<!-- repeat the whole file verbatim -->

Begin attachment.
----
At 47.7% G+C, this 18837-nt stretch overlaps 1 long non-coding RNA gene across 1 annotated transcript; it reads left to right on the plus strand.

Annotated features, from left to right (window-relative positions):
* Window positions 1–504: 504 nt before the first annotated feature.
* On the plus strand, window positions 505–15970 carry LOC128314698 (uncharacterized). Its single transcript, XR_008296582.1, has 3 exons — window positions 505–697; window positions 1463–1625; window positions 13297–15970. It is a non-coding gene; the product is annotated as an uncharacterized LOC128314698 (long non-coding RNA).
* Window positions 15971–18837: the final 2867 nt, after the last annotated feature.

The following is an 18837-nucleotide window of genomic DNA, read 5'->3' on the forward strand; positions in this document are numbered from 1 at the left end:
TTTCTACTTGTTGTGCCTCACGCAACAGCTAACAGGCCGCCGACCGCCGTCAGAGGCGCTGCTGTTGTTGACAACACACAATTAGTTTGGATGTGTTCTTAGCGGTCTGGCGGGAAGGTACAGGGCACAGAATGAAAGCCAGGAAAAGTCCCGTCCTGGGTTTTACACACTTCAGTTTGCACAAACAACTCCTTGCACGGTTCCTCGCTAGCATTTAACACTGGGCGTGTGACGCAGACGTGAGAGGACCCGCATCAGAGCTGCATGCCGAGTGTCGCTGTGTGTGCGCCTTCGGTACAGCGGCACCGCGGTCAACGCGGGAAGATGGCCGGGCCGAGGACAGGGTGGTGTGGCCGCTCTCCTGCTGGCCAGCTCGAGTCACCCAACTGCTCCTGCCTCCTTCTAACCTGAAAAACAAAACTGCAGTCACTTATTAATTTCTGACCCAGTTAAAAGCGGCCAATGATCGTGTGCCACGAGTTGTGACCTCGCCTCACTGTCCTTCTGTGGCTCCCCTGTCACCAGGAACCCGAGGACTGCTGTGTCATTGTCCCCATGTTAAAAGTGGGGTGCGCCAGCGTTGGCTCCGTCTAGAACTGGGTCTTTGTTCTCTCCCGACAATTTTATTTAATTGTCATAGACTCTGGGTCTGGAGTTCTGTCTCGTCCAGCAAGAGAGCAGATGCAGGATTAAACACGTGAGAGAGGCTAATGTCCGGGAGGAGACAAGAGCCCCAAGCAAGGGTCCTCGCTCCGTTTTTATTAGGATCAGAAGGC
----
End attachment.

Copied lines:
At 47.7% G+C, this 18837-nt stretch overlaps 1 long non-coding RNA gene across 1 annotated transcript; it reads left to right on the plus strand.

Annotated features, from left to right (window-relative positions):
* Window positions 1–504: 504 nt before the first annotated feature.
* On the plus strand, window positions 505–15970 carry LOC128314698 (uncharacterized). Its single transcript, XR_008296582.1, has 3 exons — window positions 505–697; window positions 1463–1625; window positions 13297–15970. It is a non-coding gene; the product is annotated as an uncharacterized LOC128314698 (long non-coding RNA).
* Window positions 15971–18837: the final 2867 nt, after the last annotated feature.

The following is an 18837-nucleotide window of genomic DNA, read 5'->3' on the forward strand; positions in this document are numbered from 1 at the left end:
TTTCTACTTGTTGTGCCTCACGCAACAGCTAACAGGCCGCCGACCGCCGTCAGAGGCGCTGCTGTTGTTGACAACACACAATTAGTTTGGATGTGTTCTTAGCGGTCTGGCGGGAAGGTACAGGGCACAGAATGAAAGCCAGGAAAAGTCCCGTCCTGGGTTTTACACACTTCAGTTTGCACAAACAACTCCTTGCACGGTTCCTCGCTAGCATTTAACACTGGGCGTGTGACGCAGACGTGAGAGGACCCGCATCAGAGCTGCATGCCGAGTGTCGCTGTGTGTGCGCCTTCGGTACAGCGGCACCGCGGTCAACGCGGGAAGATGGCCGGGCCGAGGACAGGGTGGTGTGGCCGCTCTCCTGCTGGCCAGCTCGAGTCACCCAACTGCTCCTGCCTCCTTCTAACCTGAAAAACAAAACTGCAGTCACTTATTAATTTCTGACCCAGTTAAAAGCGGCCAATGATCGTGTGCCACGAGTTGTGACCTCGCCTCACTGTCCTTCTGTGGCTCCCCTGTCACCAGGAACCCGAGGACTGCTGTGTCATTGTCCCCATGTTAAAAGTGGGGTGCGCCAGCGTTGGCTCCGTCTAGAACTGGGTCTTTGTTCTCTCCCGACAATTTTATTTAATTGTCATAGACTCTGGGTCTGGAGTTCTGTCTCGTCCAGCAAGAGAGCAGATGCAGGATTAAACACGTGAGAGAGGCTAATGTCCGGGAGGAGACAAGAGCCCCAAGCAAGGGTCCTCGCTCCGTTTTTATTAGGATCAGAAGGC